The index craze remains in full swing. At the end of June, the mutual fund industry was 34% passive, up from 30% at the beginning of 2015. In the US Equity category, that number is now 43%, up from 38% according to data from Morningstar. With the exception of some net rotation into other categories, outflows from active funds have simply moved across the deck into their passive counterparts. There are valid reasons for this trend. Indexing has been a consistent top quartile performer over three, five and ten year periods and lowering fees makes sense in a low return environment. The prospect for increased regulation and litigation also puts the rationale for using more expensive products under increased scrutiny. And the pace appears to be accelerating and it is not unimaginable that the fund industry will be more passive than active in just a few years. But history shows the pendulum often swings too far, bringing the potential for unintended consequences.
The role of risk management
While the industry has been busy with fee re-positioning, less attention is being paid to managing risk in the portfolio, particularly at this stage in the cycle. After nearly 8 years of watching a basic 60/40 benchmark portfolio trounce more diversified portfolios, some are concluding that this cycle is truly different and fighting the Fed is foolish. If that’s the case, indexing is likely to keep winning as the tide will continue to raise all boats and fees will be the differentiator between top and bottom performers. Under this scenario, a passive approach to managing risk (which asset allocation is) may work fine.
Robo advisors will surely follow this script and construct portfolios consisting of static allocations to indexes (perhaps with annual re-balancing) and rely on historical correlations (which have been decaying for years) to control risk. While this reflects a level of sarcasm, it also reflects the realities of scale and regulation. Besides, if a Robo advisor’s moderate growth portfolio falls 30% (as the 60/40 portfolio did during the financial crisis), the 25-year old making contributions to their 401-k will be ok because volatility is often beneficial during the accumulation phase.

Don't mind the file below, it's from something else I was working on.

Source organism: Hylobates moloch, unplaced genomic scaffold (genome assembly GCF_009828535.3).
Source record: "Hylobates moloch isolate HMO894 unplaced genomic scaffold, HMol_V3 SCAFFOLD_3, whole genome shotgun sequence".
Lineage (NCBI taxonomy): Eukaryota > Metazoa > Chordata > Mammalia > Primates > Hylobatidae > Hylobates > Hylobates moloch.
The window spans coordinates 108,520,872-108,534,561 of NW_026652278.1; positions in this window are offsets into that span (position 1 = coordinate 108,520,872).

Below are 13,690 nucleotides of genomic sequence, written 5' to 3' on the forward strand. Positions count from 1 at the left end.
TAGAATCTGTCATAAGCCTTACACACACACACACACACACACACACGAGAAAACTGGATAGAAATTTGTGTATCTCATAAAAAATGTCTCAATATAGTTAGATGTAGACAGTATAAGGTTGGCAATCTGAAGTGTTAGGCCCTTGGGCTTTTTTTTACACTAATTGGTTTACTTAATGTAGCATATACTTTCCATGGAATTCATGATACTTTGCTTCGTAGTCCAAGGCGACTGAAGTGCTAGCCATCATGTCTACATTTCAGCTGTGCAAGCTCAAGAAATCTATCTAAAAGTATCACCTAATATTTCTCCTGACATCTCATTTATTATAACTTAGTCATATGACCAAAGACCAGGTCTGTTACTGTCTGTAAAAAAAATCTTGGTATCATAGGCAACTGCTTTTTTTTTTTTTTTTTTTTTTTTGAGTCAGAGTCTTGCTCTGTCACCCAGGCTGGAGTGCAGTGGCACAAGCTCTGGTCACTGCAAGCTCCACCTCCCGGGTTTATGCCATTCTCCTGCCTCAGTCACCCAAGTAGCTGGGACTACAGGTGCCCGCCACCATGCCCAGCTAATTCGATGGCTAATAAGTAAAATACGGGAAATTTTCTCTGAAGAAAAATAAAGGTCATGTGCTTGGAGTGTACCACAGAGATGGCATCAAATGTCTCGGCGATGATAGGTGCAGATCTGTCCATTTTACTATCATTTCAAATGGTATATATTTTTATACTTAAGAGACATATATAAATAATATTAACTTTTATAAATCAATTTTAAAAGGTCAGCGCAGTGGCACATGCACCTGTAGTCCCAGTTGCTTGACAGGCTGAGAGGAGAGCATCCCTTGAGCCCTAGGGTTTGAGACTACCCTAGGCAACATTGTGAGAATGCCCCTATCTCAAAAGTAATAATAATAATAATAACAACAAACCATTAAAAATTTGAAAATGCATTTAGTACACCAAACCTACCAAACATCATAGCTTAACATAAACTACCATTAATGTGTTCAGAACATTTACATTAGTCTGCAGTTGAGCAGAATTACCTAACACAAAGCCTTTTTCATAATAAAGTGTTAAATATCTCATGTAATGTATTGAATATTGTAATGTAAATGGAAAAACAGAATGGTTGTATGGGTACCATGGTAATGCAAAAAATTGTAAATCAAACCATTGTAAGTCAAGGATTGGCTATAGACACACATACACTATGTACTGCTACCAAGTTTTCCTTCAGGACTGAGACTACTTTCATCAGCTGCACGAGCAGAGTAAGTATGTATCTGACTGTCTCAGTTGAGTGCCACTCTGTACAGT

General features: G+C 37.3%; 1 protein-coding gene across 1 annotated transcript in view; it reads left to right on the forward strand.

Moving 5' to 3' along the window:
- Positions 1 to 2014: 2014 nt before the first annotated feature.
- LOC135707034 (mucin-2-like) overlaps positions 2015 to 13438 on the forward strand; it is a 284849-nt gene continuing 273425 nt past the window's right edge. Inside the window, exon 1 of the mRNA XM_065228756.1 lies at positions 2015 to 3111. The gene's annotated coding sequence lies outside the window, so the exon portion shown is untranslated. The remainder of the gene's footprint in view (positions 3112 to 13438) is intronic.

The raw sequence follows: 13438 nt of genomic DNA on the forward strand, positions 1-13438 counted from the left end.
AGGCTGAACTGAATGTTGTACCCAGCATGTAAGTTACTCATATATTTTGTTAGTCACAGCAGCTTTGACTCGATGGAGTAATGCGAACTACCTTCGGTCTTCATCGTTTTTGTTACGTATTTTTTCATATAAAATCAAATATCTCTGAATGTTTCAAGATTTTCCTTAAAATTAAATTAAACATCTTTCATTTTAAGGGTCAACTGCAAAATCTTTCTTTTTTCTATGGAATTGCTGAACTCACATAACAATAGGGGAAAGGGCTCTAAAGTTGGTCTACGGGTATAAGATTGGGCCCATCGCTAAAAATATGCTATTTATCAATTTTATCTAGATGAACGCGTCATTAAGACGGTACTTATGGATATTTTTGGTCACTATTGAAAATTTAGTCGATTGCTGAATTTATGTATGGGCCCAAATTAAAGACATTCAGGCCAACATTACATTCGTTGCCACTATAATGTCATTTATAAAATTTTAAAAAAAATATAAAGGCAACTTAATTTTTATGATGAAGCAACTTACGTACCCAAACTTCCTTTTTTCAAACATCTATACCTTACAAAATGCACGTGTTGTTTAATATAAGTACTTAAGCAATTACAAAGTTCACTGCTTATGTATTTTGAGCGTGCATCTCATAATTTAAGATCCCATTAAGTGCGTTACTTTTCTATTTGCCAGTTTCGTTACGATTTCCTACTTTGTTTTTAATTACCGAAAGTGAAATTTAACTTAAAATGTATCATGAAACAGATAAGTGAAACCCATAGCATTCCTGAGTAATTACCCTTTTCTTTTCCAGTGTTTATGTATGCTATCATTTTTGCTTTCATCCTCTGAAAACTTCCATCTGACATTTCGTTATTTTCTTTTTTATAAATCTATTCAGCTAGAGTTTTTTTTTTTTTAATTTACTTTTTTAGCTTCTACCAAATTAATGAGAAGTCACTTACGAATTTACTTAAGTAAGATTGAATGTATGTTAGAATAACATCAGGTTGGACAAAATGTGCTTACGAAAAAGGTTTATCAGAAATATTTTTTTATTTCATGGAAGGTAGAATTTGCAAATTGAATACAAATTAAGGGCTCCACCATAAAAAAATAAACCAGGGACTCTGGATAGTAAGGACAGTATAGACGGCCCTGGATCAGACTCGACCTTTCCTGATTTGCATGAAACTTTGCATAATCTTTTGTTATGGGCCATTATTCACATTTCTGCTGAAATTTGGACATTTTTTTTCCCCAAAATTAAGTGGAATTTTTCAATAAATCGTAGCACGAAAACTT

Cookie-cutter advice and the retiree
But for a retiree beginning to take distributions, hitting a bear market out of the gate can spell disaster because the sequence of returns now matters greatly. For those investors, a strong case can be made for a more active approach to managing their portfolios, including defining a risk range and adapting exposures as risk levels (and risk premia) change. But, this requires skill and effort and, frankly, in a more litigious world it may be easier to just go with the crowd (and past convention) and build low cost, ’optimized’ portfolios based on what’s worked in the past. Advisors who reject “conventional thinking” will be justifying their fees and poised to grow their practices. Likewise, asset managers who transition their field force from product specialists to portfolio consultants will have a seat at the table with these advisors. For others, indexing and fee compression may be what meteors were for dinosaurs.